Here you'll find current musings, as well as the archives from two blogs of yesteryear: YoungMarriedMom and What I Learned While Writing a Novel. Please comment and share. We love well when we are in conversation with one another.
Maybe I’m taking a step in the opposite direction from the trajectory of current technology, but my new favorite thing is the audio book. Jacob won’t yet sit still for me to read a story to him—not even a board book—and when I try to read while he’s playing, he literally takes the story into his own hands.
Enter: the audio book.
A while back I used an audio book to try to teach Jacob some naptime/bedtime cues. A nap-solutions book I’d read suggested audio books can do the same work as lullabies, but could provide something more interesting for parents. Unfortunately, Jacob couldn’t sleep with the audio book on; he kept looking around the room, trying to figure out where the voice was coming from.
Perhaps he’s a little more oblivious now, or maybe he’s just okay with a voice coming from a box. He still talks and plays and makes noise, but I think he must be listening at least a little because he is generally calmer when the nice lady’s voice tells him stories.
Either way, his current disposition means I am at liberty to indulge my newfound obsession with Jane Austen. Oh. My. Goodness. Why did it take me twenty-something years to discover the wit, the romance, and the charmingly paradoxical world of Regency England? Although I enjoyed Emma in college, I must have read it too quickly. Actually I know I did. I read it in, like, two days. I remember finishing it in the hallway of my suite at three a.m. and then writing a reflection paper. So not the way to really appreciate it!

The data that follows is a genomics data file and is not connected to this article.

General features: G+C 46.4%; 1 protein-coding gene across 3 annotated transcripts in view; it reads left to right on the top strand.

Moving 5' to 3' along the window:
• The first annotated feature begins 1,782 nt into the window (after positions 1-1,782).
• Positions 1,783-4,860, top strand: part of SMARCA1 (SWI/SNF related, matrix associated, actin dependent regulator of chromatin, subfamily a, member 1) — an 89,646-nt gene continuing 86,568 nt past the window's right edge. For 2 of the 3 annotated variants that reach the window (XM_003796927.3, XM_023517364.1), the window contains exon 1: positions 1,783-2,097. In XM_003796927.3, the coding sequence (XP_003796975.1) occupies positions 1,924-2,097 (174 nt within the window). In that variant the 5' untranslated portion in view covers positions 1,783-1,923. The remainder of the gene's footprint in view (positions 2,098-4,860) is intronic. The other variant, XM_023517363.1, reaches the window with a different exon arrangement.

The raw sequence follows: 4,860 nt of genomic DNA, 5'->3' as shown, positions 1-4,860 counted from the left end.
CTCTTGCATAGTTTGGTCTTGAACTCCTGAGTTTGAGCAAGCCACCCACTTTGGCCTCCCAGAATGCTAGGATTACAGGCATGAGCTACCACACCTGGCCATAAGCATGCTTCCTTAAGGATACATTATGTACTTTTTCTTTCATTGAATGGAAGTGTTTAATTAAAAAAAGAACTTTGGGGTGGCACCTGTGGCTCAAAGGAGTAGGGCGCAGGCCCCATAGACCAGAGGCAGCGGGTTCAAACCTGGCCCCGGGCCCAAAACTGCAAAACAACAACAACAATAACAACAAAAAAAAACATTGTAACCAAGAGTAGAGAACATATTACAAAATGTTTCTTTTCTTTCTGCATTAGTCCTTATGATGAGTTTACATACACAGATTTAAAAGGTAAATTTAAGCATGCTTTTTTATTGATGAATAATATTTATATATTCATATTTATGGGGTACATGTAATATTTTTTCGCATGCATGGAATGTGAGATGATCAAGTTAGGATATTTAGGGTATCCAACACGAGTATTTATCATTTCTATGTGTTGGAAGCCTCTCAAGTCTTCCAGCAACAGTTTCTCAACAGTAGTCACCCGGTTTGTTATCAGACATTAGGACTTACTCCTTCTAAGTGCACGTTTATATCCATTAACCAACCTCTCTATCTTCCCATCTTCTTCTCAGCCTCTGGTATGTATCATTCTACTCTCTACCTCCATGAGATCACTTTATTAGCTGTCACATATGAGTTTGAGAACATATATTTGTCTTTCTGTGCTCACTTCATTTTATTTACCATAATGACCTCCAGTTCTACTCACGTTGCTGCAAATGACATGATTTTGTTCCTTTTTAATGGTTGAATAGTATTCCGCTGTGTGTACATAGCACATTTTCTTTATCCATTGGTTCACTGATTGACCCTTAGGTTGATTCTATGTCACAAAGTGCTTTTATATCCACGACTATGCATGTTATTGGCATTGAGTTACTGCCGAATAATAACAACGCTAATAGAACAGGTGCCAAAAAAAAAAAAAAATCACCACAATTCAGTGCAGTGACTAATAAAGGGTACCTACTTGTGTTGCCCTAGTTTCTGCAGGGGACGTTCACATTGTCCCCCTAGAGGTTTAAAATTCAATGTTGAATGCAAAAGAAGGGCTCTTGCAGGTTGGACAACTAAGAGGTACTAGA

This time I started with Pride and Prejudice, and I am totally hooked. Apart from making a good blog post title, Mr. Darcy is a great love interest, but I found I loved the ridiculously shallow and insipid characters more. Mr. Collins! Mrs. Bennett! Lydia! Wickham! So. Good.
I am absolutely in love with the writing, the language, the pacing—everything.
The only problem is that when you get as engrossed as I’ve been, it’s tough to transition back to life in the twenty-first century. If Jacob ends up with a British accent, using words like “felicity,” and wondering how many pounds per annum he’ll have in inheritance, at least we’ll all know why.